Owe Aku Bring Back the Way

Water Rights in the USA - Protecting Sacred Water

June 30, 2015

Owe Aku’s International Justice Project has put together this brief summary in an attempt to explain a bit about the state of and challenges to American water policy.

Crying Earth Rise Up … full length Prairie Dust Films Documentary Trailer

Owe Aku and the Red Warrior Camp 

Owe Aku’s warriors and water protectors are on the front line at Standing Rock helping to stop the Dakota Access Pipeline on Lakota territory.  We are proud of our people for their stance, their commitment and their vision.  We are also pround of the thousands of allies we have made from around the world in the struggle to preserve SacredWater from those that would continue to destroy, pollute and steal what we call Mni Wakan, our first medicine, sacred water.  If you wish to support Owe Aku’s ongoing work to preserve all aspects of Mother Earth and her culture as expressed by the Lakota people, please feel free to donate to us on the PayPal link below.  If you are looking to donate to the Red Warrior Camp you can visit their FaceBook page at: https://www.facebook.com/RedWarriorCamp/?fref=ts

To donate directly to the Red Warrior Camp please go to the following link:


You can also follow Owe Aku's activities and other news from the Water Protectors on Owe Aku’s FaceBook Page at https://www.facebook.com/oweakubringbacktheway/?fref=ts.  

To donate to Owe Aku’s work please donate here:






“The ASLB decision regarding the NRC's violation of its own standards is a battle victory in the multilayered, protracted paper war to protect sacred water and cultural and sacred places from extractive industries that intend to operate without meaningful regulation and oversight.”  DEBRA WHITE PLUME, OWE AKU

April 30, 2015

Contact:           Jeffrey Parsons, Attorney, 303-823-5738

                         Lilias Jarding, Ph.D., 605-787-2872 (Clean Water Alliance)

Opponents of a proposed uranium mine claimed victory today, as the Nuclear Regulatory Commission’s Atomic Safety and Licensing Board (ASLB) ruled that proper procedures have not been followed to protect Native American cultural resources and that further action must be taken to protect water resources before the proposed mining project can go forward.  The Dewey-Burdock mine is proposed for Fall River and Custer Counties in southwestern South Dakota. 

The ASLB required that Nuclear Regulatory Commission (NRC) staff go back and do proper consultation with the Oglala Sioux Tribe, one of the parties in the licensing procedure.  According to Jeffrey Parsons, attorney for the Oglala Sioux Tribe, “As we have argued from the start of this process over five years ago, Powertech/Azarga and the NRC staff have never conducted an adequate review of impacts to cultural resources, and also did not impose sufficient controls to protect aquifers from contamination through historic drill holes.  The Board ruling today confirms these major flaws in the company’s analysis.” 

Debra White Plume of Owe Aku/Bring Back the Way added, “The ASLB decision regarding the NRC's violation of its own standards is a battle victory in the multilayered, protracted paper war to protect sacred water and cultural and sacred places from extractive industries that intend to operate without meaningful regulation and oversight."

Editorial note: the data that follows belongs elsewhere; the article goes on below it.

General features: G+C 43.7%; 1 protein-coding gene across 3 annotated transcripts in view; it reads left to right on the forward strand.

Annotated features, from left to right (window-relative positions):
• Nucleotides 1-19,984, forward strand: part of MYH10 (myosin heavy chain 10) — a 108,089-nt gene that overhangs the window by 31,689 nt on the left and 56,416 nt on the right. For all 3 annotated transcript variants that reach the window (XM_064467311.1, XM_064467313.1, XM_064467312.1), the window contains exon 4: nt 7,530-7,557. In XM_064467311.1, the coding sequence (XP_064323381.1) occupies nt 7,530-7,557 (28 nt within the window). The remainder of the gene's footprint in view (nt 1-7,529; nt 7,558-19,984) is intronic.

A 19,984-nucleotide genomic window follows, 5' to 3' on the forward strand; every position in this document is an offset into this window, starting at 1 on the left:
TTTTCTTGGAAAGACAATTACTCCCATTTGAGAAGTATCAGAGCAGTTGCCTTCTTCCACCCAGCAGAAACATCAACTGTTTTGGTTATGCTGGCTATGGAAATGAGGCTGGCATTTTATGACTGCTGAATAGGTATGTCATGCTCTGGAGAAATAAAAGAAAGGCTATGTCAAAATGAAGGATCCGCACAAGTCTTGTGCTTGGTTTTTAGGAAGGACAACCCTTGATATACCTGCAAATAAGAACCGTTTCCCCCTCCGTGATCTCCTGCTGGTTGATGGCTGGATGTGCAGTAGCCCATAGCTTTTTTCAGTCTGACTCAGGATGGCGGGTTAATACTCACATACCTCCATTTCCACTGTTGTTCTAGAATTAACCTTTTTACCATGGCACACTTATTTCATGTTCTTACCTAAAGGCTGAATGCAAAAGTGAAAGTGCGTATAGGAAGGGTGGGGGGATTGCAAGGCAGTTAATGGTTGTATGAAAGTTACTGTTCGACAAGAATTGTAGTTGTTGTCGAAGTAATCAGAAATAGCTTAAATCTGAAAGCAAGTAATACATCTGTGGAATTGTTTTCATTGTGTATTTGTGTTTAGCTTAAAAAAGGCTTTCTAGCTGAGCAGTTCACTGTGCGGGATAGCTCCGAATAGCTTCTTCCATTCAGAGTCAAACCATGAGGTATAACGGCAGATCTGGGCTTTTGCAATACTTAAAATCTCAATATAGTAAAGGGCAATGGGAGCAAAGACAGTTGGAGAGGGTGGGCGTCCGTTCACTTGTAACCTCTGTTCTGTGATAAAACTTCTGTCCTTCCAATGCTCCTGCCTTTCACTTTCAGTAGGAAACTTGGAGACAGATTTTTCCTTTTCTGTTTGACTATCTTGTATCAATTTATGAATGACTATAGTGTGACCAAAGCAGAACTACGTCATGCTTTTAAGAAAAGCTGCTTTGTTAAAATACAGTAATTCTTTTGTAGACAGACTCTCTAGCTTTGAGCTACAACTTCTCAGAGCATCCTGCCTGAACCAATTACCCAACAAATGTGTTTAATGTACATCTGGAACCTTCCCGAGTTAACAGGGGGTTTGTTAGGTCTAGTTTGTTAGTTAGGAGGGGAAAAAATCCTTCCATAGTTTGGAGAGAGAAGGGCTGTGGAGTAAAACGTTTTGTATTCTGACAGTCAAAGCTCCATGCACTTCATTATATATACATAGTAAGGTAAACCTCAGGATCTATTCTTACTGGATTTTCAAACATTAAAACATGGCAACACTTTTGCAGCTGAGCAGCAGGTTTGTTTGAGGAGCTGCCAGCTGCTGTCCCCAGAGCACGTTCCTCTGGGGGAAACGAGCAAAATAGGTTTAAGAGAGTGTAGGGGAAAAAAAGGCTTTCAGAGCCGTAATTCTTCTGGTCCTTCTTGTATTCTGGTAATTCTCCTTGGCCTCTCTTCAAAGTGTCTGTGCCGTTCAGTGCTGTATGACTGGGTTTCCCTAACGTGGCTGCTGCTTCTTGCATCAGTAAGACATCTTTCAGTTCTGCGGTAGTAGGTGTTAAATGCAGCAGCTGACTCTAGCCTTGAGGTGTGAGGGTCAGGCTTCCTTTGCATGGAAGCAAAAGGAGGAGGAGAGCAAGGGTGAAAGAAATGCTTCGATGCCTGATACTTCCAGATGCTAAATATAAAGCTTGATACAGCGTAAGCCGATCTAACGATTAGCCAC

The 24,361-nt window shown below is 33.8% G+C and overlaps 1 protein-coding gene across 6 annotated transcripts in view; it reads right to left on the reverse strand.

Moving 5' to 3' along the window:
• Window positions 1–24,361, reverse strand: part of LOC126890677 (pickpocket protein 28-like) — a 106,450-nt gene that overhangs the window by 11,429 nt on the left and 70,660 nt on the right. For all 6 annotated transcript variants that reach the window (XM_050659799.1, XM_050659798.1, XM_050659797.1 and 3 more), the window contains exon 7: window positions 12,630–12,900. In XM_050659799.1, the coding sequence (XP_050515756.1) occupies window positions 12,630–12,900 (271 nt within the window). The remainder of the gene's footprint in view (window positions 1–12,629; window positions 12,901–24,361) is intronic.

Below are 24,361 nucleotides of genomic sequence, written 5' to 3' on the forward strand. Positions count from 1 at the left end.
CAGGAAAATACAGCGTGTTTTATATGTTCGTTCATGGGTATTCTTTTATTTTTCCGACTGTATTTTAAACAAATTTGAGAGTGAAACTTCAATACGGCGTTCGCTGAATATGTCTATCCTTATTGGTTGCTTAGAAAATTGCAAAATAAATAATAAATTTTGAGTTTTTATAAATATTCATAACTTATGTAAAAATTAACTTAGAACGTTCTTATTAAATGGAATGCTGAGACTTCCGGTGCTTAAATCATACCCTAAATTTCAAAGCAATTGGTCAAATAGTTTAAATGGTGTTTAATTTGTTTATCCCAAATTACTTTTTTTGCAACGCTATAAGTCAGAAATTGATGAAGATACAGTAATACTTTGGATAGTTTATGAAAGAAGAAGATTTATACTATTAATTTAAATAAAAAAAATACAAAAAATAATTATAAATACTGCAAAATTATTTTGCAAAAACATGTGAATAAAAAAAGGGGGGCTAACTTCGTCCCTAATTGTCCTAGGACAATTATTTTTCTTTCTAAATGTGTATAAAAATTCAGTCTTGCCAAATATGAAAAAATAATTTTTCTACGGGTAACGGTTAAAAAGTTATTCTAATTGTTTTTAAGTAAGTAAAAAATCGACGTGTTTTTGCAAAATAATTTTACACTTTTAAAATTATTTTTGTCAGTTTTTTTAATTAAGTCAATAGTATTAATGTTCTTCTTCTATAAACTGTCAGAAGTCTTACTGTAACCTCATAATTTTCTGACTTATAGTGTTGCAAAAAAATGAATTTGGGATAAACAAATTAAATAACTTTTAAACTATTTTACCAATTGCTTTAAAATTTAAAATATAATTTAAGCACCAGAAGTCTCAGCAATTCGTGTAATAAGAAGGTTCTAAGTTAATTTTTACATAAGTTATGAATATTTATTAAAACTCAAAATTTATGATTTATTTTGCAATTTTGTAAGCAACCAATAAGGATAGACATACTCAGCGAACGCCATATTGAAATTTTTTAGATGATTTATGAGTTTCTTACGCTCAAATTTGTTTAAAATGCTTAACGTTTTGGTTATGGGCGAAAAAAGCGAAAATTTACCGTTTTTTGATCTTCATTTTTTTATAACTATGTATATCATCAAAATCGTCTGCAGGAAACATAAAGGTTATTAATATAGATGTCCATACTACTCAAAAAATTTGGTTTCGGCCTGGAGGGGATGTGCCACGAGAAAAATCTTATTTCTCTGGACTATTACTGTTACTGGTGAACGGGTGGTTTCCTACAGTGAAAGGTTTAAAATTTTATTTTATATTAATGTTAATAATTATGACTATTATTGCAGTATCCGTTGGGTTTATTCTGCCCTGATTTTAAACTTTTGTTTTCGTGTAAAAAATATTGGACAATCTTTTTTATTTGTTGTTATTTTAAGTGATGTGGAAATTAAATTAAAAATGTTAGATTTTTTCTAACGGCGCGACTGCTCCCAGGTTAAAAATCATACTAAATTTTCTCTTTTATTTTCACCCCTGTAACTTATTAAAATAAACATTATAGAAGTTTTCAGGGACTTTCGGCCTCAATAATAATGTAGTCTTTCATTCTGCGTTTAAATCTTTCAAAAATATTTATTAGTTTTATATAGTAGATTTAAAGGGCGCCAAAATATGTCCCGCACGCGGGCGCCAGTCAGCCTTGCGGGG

Analysis by Dr. Hannan LaGarry, a geologist, indicates that there are at least 7,500 historic drill holes on the proposed mine site, as well as faults, at least one sinkhole, and artesian springs – all of which create the likelihood that water contamination could not be controlled, if mining is allowed to proceed.  The ASLB ruling requires that, prior to conducting tests at the site, the company must “attempt to locate and properly abandon all historic drill holes located within the perimeter well ring for the wellfield.  The licensee will document, and provide to the NRC, such efforts to identify and properly abandon all drill holes.”

                “We have been heard and acknowledged,” said Sarah Peterson of It’s All About the Water.

 “Hopefully, the company and the NRC recognize the significance of the ruling today, and they will stop trying to both gloss over the serious problems with the proposed project and to move forward on the cheap,” said Lilias Jarding of Clean Water Alliance.  “We must protect our water and our economy from imprudent development of radioactive uranium mining,” added Gena Parkhurst, Chairperson of the Black Hills Chapter of Dakota Rural Action.

 Dakota Rural Action is a grassroots family agriculture and conservation group that organizes South Dakotans to protect our family farmers and ranchers, natural resources, and unique way of life.  www.dakotarural.org

It’s All About the Water is a grassroots group based in Fall River County, S.D.

Owe Aku is a grassroots cultural preservation and human rights nongovernmental organization headquartered on the Oglala Lakota Pine Ridge Reservation.  http://www.oweakuinternational.org/

The Clean Water Alliance is a diverse collection of citizens concerned about the health, environmental, and economic impacts that proposed uranium mining projects would have on our communities, people, economy, and natural resources. Our goal is to prevent uranium mining in the Black Hills region, and to protect our valuable resources for future generations. www.bhcleanwateralliance.org.


Clean Water Alliance


Facebook -- Black Hills Clean Water Alliance              

Facebook -- Owe Aku Bring Back the Way

Statement from Owe Aku Bring Back the Way re: A Presidential Decision on the Keystone XL Pipeline - VETO